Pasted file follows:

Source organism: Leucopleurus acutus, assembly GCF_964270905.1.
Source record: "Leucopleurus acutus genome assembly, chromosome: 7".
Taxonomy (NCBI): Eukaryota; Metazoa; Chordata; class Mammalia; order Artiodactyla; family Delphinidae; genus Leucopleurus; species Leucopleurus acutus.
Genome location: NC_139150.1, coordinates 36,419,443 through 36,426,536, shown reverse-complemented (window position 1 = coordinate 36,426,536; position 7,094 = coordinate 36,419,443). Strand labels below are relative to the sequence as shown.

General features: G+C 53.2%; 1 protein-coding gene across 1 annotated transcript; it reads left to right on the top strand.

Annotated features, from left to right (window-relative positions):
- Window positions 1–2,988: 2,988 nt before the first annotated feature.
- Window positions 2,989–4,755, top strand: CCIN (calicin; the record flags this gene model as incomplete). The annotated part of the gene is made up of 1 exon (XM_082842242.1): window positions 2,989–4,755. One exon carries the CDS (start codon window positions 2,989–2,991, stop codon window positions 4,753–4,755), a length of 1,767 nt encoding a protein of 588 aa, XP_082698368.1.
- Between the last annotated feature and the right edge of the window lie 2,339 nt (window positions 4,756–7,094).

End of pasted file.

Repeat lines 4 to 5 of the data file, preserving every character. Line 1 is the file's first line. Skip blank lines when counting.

Genome location: NC_139150.1, coordinates 36,419,443 through 36,426,536, shown reverse-complemented (window position 1 = coordinate 36,426,536; position 7,094 = coordinate 36,419,443). Strand labels below are relative to the sequence as shown.

General features: G+C 53.2%; 1 protein-coding gene across 1 annotated transcript; it reads left to right on the top strand.